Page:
Steve and Shelley Kern have been chosen as Meeker County’s 2019 Farm Family of the Year by the University of Minnesota Extension.
Steve grew up on the family farm in Watkins, and has lived there most of his life. Steve’s parents Jim and Eileen started dairy farming in the early 1960s until things changed in the ‘90s due to his father’s poor health. As such, Steve started raising Holstein steers, in addition to growing corn, soybeans, alfalfa and hay.
The Kerns have demonstrated volunteerism and commitment to promoting, supporting and strengthening the agricultural community in the surrounding area. Shelley has been active in the community by serving on the Eden Valley-Watkins School Board, while Steve is an alumnus of the Future Farmers of America chapter for Eden Valley-Watkins High School, and today he continues to support the chapter.
“We started an Alumni chapter,” he said. “It’s got to be at least 12 years ago. The first (few) years, we did a raffle and now the last several years, we rented some land that we all help put in and get donations for seed and some of the machinery that’s needed for planting (and) harvesting (that) gets donated, and we sell the crop, and we use that money as our fundraiser.”
Kayla Huhn, office manager for Meeker County Extension, said that Shelley and Steve spent over 15 years on the Blue Ribbon Market Auction Committee supporting Meeker County 4-H youth.
“They stayed involved in this committee well past their children’s involvement — showing their dedication to the 4-H program,” Huhn said.
In 2018, the Kerns hosted a tour for the Beef Council, which provides promotion, marketing, research and education about beef products. Years ago, they also hosted a beef tour for University of Minnesota Extension, Steve said.
“Both of those were basically just to educate the (public),” Shelley said. “Last year there was a group of students from (the University of Minnesota) who were dietetic interns, and they came to see basically where their food came from, (where) their beef came from.”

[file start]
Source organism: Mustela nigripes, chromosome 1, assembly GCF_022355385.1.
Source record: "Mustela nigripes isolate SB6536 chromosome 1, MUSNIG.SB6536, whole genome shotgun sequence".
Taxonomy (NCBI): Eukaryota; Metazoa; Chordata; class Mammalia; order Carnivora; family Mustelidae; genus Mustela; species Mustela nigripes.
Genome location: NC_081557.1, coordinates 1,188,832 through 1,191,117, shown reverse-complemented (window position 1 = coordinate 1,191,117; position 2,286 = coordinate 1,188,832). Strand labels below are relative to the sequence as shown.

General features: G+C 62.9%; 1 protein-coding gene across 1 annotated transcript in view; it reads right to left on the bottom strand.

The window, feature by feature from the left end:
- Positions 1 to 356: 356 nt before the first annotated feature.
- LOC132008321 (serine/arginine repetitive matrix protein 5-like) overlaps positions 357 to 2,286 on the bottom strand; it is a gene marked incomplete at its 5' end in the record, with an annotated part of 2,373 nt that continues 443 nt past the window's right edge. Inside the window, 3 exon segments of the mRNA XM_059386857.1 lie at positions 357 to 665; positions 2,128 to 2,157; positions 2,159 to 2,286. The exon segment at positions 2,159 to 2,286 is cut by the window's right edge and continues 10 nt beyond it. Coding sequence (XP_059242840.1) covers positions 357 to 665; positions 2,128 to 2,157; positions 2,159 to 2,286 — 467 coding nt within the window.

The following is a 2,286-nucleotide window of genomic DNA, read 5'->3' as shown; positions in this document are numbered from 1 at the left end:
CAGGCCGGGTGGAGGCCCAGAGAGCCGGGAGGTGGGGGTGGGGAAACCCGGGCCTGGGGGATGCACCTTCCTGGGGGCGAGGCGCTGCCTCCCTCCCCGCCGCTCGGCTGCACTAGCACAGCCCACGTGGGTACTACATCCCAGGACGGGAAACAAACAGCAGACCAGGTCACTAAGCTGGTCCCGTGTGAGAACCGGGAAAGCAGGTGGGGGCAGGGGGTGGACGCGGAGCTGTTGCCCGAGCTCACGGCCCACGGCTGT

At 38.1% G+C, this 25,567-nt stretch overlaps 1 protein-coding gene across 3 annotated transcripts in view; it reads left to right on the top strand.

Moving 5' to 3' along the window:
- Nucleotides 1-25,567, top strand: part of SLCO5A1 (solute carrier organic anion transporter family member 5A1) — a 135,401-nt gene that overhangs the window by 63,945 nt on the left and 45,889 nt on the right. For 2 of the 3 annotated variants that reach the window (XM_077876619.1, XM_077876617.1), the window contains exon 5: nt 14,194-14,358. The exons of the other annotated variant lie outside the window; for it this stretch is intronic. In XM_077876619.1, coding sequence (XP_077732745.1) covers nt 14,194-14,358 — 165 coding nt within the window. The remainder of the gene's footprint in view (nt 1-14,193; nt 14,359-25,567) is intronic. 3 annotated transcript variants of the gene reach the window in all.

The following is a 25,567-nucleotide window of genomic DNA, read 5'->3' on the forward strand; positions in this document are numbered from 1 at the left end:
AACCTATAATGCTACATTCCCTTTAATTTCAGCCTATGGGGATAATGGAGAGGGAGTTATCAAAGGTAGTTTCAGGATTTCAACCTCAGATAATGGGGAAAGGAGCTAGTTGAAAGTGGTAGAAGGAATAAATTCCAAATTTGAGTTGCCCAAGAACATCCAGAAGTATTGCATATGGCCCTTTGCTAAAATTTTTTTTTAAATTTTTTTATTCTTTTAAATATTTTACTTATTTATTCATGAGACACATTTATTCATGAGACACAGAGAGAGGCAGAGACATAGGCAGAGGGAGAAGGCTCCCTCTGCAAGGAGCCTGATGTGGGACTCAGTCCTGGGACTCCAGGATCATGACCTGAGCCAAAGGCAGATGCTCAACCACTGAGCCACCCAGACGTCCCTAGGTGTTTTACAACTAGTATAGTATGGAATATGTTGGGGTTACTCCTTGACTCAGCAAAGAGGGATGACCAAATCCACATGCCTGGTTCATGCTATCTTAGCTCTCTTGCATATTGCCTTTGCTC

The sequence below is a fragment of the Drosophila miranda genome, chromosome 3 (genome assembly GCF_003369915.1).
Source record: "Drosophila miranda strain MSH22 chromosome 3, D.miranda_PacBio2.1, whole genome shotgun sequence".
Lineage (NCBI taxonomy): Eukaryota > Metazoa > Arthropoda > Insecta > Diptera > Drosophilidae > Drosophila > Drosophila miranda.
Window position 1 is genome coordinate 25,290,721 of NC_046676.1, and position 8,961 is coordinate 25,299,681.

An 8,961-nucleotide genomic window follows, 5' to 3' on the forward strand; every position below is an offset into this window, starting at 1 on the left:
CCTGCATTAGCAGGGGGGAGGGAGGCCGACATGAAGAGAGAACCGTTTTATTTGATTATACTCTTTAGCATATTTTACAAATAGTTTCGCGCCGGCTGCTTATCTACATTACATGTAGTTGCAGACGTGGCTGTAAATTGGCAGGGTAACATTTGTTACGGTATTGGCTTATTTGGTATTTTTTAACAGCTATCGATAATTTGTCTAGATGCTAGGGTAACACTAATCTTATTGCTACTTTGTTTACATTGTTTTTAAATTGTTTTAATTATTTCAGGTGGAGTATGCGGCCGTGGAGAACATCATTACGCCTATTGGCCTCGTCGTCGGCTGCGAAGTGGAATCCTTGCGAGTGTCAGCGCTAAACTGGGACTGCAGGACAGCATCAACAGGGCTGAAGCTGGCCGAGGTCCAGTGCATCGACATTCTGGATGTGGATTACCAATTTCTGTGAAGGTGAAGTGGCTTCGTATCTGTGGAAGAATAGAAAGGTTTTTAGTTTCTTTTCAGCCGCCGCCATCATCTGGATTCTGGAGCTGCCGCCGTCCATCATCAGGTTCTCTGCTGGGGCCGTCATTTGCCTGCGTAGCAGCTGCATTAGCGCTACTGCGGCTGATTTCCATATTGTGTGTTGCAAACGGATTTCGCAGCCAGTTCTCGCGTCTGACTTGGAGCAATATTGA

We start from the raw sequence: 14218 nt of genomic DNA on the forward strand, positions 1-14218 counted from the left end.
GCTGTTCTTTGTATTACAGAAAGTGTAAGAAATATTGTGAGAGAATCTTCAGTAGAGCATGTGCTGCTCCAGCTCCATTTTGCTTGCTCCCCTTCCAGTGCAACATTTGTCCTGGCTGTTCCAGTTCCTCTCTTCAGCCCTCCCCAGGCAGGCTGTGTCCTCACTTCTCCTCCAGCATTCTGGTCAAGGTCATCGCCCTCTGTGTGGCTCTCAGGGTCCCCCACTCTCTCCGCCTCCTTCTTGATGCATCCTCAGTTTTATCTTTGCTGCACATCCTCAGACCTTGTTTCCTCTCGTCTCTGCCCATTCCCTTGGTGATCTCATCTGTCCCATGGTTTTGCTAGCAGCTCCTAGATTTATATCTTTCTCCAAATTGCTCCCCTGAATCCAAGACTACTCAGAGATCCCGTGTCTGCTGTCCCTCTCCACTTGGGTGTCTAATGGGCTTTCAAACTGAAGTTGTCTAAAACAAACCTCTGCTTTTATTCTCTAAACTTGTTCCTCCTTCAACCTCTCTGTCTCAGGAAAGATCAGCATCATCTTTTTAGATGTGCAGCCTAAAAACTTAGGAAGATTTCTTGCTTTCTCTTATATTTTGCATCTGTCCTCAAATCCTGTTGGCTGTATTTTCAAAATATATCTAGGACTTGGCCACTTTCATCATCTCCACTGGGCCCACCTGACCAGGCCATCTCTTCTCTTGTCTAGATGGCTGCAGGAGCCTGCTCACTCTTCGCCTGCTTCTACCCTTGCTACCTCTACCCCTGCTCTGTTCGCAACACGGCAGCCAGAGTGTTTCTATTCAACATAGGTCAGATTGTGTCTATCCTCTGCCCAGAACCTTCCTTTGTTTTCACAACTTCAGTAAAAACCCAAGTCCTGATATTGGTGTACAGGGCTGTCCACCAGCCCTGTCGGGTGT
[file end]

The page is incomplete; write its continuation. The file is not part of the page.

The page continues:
In the past, they also hosted an event for more than 100 farmers, who wanted to learn new techniques or ways of operating their own farm, Shelley said.
“(They wanted) to learn how Steve does it,” she said. “Maybe to take a few pointers or do parts of it just like him, and we probably learned something from that day too. People with like interests helping each other to make things better for their animals or raise more money, more quickly, that’s really all.”
As a result of all the giving back to the community, the Kerns were recognized last week during Farmfest near Redwood Falls, Minnesota.
“These farm families are a major driver of Minnesota’s economy and the vitality of Minnesota’s rural communities,” Bev Durgan, dean of University of Minnesota Extension, said of Farm Family of the Year recipients. “The University of Minnesota is proud to recognize these farm families for their contributions to agriculture and their communities.”
For almost two decades, the Kerns raised baby calves with the help of their children, Simon and Sarah, until 2009 when they grew up and moved away. For about a decade, the Kerns have been raising feeder calves instead.
“At that time, we had our two kids, and they could pick up pails and we’d fill them with milk, and they put the little pails in front of the calves,” Shelley said. “So they could do a little odds-and-ends job. From there, baby calves to fully grown ready for slaughter is 12 to 14 months. So we did that for a number of years. Then when the kids were gone, then it was too hard for just us two.”
They switched to raising feeder cattle about a decade ago. Today, the Kerns have several hundred cattle and sell them year-round either in halves or quarters, Sarah said.
“My husband (Jeff Magedanz) works at a butcher shop,” Sarah said. “Some of their (her parent’s) cattle go through the butcher shop and you can buy them (there).”
Sarah and Jeff have two children, Theo, 4, Nora, 7, and they’re expecting another boy. Simon Kern is a swine nutritionist for Ideal Animal Nutrition in Iowa, where he lives with his wife Brittany.
In the current ag economic climate, Steve said they’re surviving. When asked her assessment of how the farm is doing, Shelley said, “Better than some and not as well as others.”
The Kerns see the value of owning a farm when they see their grandchildren run around having a good time. Theo and Nora have a sheep they’re looking forward to bringing to the fair, Sarah said.
“I’m so excited about that,” Sarah said. “They take a jar of beans and corn to the fair, and they were all excited about that too.”
“I mean it’s fun to see how excited they are over a few sheep,” Steve said.